In order to account for the experimental observation that some amines form clathrate hydrates but that alcohols inhibit hydrate formation, we investigate the stability of clathrate hydrates which encage highly polar guest molecules by examining potential energy local minimum structures and also thermally excited structures. First, we examine the local minimum structure at which the total potential energy has a minimum value for amine and alcohol hydrates and inquire whether, in the absence of thermal fluctuations, the conditions for true-clathrate hydrates are satisfied. The local minimum structures of alcohol hydrates are distinguished from those of stable clathrate hydrates of structures I and II, while amine hydrates hold the host lattice of clathrate hydrates. We argue that the difference between the magnitude of the partial charge on the hydrogen atom of the hydroxyl and amino groups plays a much more significant role in the stability of both kinds of clathrate hydrates than the difference in molecular geometry does. Second, we examine kinetic stability by molecular dynamics simulation. Near room temperature the host lattice structure encaging amine remains intact. This is in contrast to the alcohol hydrate, which begins to melt easily with thermal excitation. Interesting is the finding that very long-time-scale (∼100 ps) fluctuations of the host potential energy is observed, as well as fast oscillations caused by temporary partial defects in the host network. Clathrate hydrates of polar guest molecules may experience an unstable state in which the host hydrogen-bonded network is partially broken and guest-host hydrogen-bond generation occurs but the stable state of their host lattices is again restored.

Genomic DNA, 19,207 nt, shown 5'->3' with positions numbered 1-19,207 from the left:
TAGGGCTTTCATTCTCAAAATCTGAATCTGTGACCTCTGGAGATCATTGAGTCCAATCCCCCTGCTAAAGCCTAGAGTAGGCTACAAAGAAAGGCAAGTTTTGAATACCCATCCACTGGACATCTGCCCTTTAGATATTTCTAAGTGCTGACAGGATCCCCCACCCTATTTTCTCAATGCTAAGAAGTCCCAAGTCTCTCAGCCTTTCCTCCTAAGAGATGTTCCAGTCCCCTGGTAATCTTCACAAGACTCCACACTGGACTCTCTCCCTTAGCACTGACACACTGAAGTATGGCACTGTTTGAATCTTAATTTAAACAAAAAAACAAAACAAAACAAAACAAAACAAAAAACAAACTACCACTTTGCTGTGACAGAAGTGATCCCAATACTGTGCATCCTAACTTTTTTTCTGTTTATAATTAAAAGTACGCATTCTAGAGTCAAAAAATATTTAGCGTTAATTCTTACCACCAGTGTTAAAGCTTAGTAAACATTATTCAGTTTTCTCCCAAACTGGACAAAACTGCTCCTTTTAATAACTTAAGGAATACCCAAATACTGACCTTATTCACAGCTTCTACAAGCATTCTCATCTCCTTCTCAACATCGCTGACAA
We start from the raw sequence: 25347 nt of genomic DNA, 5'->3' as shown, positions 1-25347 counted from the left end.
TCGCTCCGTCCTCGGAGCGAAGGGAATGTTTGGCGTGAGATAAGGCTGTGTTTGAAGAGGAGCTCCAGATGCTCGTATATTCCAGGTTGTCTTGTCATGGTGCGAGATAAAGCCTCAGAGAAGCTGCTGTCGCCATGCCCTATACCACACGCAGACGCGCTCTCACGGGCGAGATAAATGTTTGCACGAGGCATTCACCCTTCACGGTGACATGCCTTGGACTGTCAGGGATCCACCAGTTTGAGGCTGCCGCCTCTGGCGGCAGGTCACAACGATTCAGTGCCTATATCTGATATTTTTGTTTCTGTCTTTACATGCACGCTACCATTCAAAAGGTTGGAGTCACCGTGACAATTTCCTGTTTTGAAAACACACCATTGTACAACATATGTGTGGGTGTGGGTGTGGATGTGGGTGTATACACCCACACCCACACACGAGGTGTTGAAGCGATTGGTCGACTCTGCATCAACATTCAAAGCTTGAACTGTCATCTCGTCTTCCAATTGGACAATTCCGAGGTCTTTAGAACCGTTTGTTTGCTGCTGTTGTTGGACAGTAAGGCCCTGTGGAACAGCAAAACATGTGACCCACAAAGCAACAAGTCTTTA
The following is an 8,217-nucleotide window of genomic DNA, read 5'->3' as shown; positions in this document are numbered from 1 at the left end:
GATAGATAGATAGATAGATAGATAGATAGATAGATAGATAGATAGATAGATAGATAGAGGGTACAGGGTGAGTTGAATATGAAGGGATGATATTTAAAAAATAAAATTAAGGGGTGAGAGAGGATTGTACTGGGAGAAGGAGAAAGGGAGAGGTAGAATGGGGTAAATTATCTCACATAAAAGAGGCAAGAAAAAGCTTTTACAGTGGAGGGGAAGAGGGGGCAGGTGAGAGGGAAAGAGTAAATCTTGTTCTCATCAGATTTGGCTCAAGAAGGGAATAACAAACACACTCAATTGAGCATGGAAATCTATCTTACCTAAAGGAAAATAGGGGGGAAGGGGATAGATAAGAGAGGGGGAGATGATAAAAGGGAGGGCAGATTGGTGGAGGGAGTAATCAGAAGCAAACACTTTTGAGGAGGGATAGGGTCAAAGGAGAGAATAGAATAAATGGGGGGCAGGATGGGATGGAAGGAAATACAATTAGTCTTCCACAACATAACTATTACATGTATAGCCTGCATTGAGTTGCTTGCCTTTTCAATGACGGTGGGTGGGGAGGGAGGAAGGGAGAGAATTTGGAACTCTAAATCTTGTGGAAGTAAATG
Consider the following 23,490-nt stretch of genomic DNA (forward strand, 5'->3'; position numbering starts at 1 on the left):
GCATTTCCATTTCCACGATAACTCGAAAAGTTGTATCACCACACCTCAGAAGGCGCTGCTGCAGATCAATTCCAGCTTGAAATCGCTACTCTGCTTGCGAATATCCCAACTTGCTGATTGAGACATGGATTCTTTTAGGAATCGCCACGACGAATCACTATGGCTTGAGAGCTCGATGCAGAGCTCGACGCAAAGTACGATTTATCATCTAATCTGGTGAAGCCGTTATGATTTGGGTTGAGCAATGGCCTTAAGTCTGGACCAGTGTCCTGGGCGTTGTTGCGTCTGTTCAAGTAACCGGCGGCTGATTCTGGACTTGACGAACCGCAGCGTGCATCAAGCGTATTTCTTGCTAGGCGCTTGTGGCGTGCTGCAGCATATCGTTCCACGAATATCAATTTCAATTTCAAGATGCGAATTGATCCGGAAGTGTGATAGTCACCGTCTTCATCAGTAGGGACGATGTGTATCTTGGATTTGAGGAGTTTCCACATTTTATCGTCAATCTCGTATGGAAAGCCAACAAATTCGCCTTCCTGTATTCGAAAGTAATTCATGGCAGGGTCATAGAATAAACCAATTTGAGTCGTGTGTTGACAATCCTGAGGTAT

ASJC Scopus subject areas
- Physics and Astronomy(all)
- Physical and Theoretical Chemistry